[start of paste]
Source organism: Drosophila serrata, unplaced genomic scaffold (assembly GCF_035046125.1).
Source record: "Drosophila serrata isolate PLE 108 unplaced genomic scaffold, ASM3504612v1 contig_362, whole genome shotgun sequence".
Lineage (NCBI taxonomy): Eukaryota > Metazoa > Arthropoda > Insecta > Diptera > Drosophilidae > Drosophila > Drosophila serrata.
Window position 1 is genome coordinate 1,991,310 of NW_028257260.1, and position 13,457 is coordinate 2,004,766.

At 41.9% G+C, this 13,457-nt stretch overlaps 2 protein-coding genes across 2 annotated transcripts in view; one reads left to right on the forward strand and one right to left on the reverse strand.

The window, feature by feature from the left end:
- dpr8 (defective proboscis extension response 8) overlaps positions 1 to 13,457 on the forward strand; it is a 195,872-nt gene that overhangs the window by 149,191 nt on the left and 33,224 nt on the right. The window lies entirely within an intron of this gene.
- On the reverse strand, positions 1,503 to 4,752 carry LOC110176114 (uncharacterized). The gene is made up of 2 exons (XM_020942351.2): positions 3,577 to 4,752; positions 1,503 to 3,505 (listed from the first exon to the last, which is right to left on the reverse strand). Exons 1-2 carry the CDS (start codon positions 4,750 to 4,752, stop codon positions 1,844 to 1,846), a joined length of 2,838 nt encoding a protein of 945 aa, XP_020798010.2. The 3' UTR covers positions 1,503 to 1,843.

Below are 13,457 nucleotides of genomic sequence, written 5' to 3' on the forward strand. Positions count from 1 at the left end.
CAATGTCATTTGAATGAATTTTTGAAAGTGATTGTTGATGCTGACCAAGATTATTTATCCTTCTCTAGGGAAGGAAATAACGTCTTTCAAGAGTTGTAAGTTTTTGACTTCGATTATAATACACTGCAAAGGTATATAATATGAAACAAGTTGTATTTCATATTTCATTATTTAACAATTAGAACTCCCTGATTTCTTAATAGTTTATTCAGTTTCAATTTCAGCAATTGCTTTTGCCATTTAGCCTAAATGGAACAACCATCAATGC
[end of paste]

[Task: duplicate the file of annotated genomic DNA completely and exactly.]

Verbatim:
Source organism: Drosophila serrata, unplaced genomic scaffold (assembly GCF_035046125.1).
Source record: "Drosophila serrata isolate PLE 108 unplaced genomic scaffold, ASM3504612v1 contig_362, whole genome shotgun sequence".
Lineage (NCBI taxonomy): Eukaryota > Metazoa > Arthropoda > Insecta > Diptera > Drosophilidae > Drosophila > Drosophila serrata.
Window position 1 is genome coordinate 1,991,310 of NW_028257260.1, and position 13,457 is coordinate 2,004,766.

At 41.9% G+C, this 13,457-nt stretch overlaps 2 protein-coding genes across 2 annotated transcripts in view; one reads left to right on the forward strand and one right to left on the reverse strand.

The window, feature by feature from the left end:
- dpr8 (defective proboscis extension response 8) overlaps positions 1 to 13,457 on the forward strand; it is a 195,872-nt gene that overhangs the window by 149,191 nt on the left and 33,224 nt on the right. The window lies entirely within an intron of this gene.
- On the reverse strand, positions 1,503 to 4,752 carry LOC110176114 (uncharacterized). The gene is made up of 2 exons (XM_020942351.2): positions 3,577 to 4,752; positions 1,503 to 3,505 (listed from the first exon to the last, which is right to left on the reverse strand). Exons 1-2 carry the CDS (start codon positions 4,750 to 4,752, stop codon positions 1,844 to 1,846), a joined length of 2,838 nt encoding a protein of 945 aa, XP_020798010.2. The 3' UTR covers positions 1,503 to 1,843.

Below are 13,457 nucleotides of genomic sequence, written 5' to 3' on the forward strand. Positions count from 1 at the left end.
CAATGTCATTTGAATGAATTTTTGAAAGTGATTGTTGATGCTGACCAAGATTATTTATCCTTCTCTAGGGAAGGAAATAACGTCTTTCAAGAGTTGTAAGTTTTTGACTTCGATTATAATACACTGCAAAGGTATATAATATGAAACAAGTTGTATTTCATATTTCATTATTTAACAATTAGAACTCCCTGATTTCTTAATAGTTTATTCAGTTTCAATTTCAGCAATTGCTTTTGCCATTTAGCCTAAATGGAACAACCATCAATGC